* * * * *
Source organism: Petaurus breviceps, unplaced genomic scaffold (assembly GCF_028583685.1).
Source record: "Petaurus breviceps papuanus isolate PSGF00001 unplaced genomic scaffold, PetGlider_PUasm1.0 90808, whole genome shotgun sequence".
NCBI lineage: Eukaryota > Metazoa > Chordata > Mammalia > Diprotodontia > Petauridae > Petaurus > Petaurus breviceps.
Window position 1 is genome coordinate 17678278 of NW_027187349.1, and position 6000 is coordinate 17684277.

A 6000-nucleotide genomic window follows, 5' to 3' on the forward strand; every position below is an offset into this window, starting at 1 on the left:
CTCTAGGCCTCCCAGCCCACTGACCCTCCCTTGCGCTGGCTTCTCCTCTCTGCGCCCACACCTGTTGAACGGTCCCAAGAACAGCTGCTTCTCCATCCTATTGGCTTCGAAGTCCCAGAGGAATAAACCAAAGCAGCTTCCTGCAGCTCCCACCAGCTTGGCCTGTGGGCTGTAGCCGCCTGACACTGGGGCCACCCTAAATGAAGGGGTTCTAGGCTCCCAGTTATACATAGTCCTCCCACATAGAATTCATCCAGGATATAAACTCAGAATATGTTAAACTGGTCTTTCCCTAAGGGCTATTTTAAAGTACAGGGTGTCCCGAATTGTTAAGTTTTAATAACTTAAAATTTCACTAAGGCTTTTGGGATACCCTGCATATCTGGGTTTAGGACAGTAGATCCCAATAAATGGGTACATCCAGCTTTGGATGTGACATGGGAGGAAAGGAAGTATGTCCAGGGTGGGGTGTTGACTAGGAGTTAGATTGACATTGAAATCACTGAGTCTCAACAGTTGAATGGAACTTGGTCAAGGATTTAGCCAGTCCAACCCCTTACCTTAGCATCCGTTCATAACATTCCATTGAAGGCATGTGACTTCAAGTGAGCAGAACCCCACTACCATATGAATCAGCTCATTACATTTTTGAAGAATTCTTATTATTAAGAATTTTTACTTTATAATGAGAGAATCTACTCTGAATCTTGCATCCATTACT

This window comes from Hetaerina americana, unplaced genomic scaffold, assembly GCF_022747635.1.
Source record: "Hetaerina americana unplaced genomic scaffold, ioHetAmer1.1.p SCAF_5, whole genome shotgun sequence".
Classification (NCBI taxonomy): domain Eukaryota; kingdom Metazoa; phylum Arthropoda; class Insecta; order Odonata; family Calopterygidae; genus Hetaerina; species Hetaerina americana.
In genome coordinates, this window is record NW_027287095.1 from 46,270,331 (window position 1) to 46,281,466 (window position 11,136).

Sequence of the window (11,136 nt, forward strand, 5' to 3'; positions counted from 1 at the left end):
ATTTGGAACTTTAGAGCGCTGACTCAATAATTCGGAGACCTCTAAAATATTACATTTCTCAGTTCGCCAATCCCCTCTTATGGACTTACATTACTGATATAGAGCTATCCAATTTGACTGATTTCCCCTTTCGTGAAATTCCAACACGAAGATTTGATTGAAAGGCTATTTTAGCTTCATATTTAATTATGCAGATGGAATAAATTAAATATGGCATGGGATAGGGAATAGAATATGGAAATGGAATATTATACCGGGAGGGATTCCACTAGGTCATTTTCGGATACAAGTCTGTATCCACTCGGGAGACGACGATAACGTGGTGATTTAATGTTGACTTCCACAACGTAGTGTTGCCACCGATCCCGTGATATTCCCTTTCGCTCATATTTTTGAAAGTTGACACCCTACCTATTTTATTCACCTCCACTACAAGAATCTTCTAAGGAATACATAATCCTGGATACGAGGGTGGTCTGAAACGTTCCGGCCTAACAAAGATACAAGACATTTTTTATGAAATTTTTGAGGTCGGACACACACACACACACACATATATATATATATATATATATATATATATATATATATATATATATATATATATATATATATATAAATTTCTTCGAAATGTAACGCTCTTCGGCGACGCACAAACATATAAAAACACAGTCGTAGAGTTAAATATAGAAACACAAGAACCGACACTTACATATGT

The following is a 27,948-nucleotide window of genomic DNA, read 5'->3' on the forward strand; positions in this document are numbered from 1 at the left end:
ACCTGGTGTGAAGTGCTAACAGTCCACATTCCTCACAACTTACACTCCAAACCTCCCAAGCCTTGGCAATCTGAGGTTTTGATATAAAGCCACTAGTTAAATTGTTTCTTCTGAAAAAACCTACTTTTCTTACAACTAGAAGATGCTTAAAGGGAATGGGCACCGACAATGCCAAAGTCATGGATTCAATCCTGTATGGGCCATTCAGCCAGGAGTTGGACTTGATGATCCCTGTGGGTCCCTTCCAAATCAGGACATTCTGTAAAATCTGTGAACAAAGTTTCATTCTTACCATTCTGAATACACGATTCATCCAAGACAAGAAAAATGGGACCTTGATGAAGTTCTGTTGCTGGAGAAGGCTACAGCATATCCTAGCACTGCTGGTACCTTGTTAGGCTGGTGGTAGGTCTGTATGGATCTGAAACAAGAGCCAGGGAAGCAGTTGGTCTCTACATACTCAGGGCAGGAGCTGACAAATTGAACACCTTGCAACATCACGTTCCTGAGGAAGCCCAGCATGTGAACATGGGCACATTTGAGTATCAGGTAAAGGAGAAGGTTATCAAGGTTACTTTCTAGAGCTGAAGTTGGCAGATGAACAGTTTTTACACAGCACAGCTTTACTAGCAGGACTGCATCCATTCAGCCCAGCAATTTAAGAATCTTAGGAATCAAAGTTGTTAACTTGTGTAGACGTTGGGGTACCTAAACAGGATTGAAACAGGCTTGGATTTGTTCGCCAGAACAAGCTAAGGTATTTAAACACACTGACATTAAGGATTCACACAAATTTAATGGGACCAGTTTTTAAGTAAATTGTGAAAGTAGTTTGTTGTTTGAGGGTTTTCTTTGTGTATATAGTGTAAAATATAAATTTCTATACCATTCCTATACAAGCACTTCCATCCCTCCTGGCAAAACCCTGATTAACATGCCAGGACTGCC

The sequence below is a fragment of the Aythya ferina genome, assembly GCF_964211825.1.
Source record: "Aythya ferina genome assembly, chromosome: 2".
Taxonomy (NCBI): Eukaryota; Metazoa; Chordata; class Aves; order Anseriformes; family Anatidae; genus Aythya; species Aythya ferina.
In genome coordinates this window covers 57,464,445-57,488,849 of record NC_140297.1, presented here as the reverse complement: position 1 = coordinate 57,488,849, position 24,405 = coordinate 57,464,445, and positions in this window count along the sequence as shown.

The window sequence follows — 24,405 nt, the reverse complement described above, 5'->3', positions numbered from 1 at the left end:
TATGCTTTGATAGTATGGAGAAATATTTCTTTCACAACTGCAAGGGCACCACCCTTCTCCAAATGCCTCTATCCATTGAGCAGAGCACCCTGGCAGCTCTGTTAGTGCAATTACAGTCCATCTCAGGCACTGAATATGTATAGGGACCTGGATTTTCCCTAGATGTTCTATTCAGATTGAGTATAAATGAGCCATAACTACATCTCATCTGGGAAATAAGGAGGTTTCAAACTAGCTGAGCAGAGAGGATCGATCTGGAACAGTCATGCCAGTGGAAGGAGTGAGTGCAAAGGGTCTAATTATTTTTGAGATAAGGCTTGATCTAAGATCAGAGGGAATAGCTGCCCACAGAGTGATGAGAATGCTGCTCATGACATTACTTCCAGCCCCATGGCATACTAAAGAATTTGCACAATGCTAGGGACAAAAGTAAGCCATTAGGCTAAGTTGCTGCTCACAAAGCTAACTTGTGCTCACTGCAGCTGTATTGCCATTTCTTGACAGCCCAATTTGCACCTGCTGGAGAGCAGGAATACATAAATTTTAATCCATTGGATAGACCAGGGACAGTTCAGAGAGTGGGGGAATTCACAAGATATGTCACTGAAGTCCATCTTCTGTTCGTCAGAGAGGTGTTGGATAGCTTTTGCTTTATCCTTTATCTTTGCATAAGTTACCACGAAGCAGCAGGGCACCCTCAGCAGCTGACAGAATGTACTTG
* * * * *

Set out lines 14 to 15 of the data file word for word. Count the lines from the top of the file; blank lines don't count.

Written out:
ACCTGGTGTGAAGTGCTAACAGTCCACATTCCTCACAACTTACACTCCAAACCTCCCAAGCCTTGGCAATCTGAGGTTTTGATATAAAGCCACTAGTTAAATTGTTTCTTCTGAAAAAACCTACTTTTCTTACAACTAGAAGATGCTTAAAGGGAATGGGCACCGACAATGCCAAAGTCATGGATTCAATCCTGTATGGGCCATTCAGCCAGGAGTTGGACTTGATGATCCCTGTGGGTCCCTTCCAAATCAGGACATTCTGTAAAATCTGTGAACAAAGTTTCATTCTTACCATTCTGAATACACGATTCATCCAAGACAAGAAAAATGGGACCTTGATGAAGTTCTGTTGCTGGAGAAGGCTACAGCATATCCTAGCACTGCTGGTACCTTGTTAGGCTGGTGGTAGGTCTGTATGGATCTGAAACAAGAGCCAGGGAAGCAGTTGGTCTCTACATACTCAGGGCAGGAGCTGACAAATTGAACACCTTGCAACATCACGTTCCTGAGGAAGCCCAGCATGTGAACATGGGCACATTTGAGTATCAGGTAAAGGAGAAGGTTATCAAGGTTACTTTCTAGAGCTGAAGTTGGCAGATGAACAGTTTTTACACAGCACAGCTTTACTAGCAGGACTGCATCCATTCAGCCCAGCAATTTAAGAATCTTAGGAATCAAAGTTGTTAACTTGTGTAGACGTTGGGGTACCTAAACAGGATTGAAACAGGCTTGGATTTGTTCGCCAGAACAAGCTAAGGTATTTAAACACACTGACATTAAGGATTCACACAAATTTAATGGGACCAGTTTTTAAGTAAATTGTGAAAGTAGTTTGTTGTTTGAGGGTTTTCTTTGTGTATATAGTGTAAAATATAAATTTCTATACCATTCCTATACAAGCACTTCCATCCCTCCTGGCAAAACCCTGATTAACATGCCAGGACTGCC

The sequence below is a fragment of the Aythya ferina genome, assembly GCF_964211825.1.